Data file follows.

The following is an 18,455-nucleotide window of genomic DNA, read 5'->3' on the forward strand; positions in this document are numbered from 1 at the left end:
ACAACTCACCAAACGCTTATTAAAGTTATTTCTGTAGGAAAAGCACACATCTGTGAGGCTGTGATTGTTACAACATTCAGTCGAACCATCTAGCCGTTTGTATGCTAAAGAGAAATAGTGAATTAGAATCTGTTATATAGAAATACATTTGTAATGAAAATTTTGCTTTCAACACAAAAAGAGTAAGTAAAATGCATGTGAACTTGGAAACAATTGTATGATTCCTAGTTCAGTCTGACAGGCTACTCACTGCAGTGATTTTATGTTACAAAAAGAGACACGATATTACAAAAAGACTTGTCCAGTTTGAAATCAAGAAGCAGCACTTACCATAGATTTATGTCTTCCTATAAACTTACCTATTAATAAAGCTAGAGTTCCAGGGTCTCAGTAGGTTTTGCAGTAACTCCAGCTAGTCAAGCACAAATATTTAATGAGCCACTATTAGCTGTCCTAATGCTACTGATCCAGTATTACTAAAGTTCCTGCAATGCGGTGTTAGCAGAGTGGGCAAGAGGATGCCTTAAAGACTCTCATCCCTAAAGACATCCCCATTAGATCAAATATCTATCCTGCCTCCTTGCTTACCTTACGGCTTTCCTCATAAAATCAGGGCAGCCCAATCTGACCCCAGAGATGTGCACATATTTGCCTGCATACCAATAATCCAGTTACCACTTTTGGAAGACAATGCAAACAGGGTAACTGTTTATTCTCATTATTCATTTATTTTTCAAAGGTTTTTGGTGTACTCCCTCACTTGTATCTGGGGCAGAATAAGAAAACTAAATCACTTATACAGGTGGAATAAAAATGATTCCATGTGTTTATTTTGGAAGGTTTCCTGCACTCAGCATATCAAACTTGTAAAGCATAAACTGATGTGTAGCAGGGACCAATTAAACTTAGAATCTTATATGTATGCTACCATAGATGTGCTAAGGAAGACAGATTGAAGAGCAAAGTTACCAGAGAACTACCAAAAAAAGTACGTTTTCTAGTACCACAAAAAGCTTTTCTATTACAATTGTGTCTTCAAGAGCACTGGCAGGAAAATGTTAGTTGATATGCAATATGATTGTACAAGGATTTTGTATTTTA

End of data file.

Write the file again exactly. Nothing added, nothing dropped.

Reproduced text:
The following is an 18,455-nucleotide window of genomic DNA, read 5'->3' on the forward strand; positions in this document are numbered from 1 at the left end:
ACAACTCACCAAACGCTTATTAAAGTTATTTCTGTAGGAAAAGCACACATCTGTGAGGCTGTGATTGTTACAACATTCAGTCGAACCATCTAGCCGTTTGTATGCTAAAGAGAAATAGTGAATTAGAATCTGTTATATAGAAATACATTTGTAATGAAAATTTTGCTTTCAACACAAAAAGAGTAAGTAAAATGCATGTGAACTTGGAAACAATTGTATGATTCCTAGTTCAGTCTGACAGGCTACTCACTGCAGTGATTTTATGTTACAAAAAGAGACACGATATTACAAAAAGACTTGTCCAGTTTGAAATCAAGAAGCAGCACTTACCATAGATTTATGTCTTCCTATAAACTTACCTATTAATAAAGCTAGAGTTCCAGGGTCTCAGTAGGTTTTGCAGTAACTCCAGCTAGTCAAGCACAAATATTTAATGAGCCACTATTAGCTGTCCTAATGCTACTGATCCAGTATTACTAAAGTTCCTGCAATGCGGTGTTAGCAGAGTGGGCAAGAGGATGCCTTAAAGACTCTCATCCCTAAAGACATCCCCATTAGATCAAATATCTATCCTGCCTCCTTGCTTACCTTACGGCTTTCCTCATAAAATCAGGGCAGCCCAATCTGACCCCAGAGATGTGCACATATTTGCCTGCATACCAATAATCCAGTTACCACTTTTGGAAGACAATGCAAACAGGGTAACTGTTTATTCTCATTATTCATTTATTTTTCAAAGGTTTTTGGTGTACTCCCTCACTTGTATCTGGGGCAGAATAAGAAAACTAAATCACTTATACAGGTGGAATAAAAATGATTCCATGTGTTTATTTTGGAAGGTTTCCTGCACTCAGCATATCAAACTTGTAAAGCATAAACTGATGTGTAGCAGGGACCAATTAAACTTAGAATCTTATATGTATGCTACCATAGATGTGCTAAGGAAGACAGATTGAAGAGCAAAGTTACCAGAGAACTACCAAAAAAAGTACGTTTTCTAGTACCACAAAAAGCTTTTCTATTACAATTGTGTCTTCAAGAGCACTGGCAGGAAAATGTTAGTTGATATGCAATATGATTGTACAAGGATTTTGTATTTTA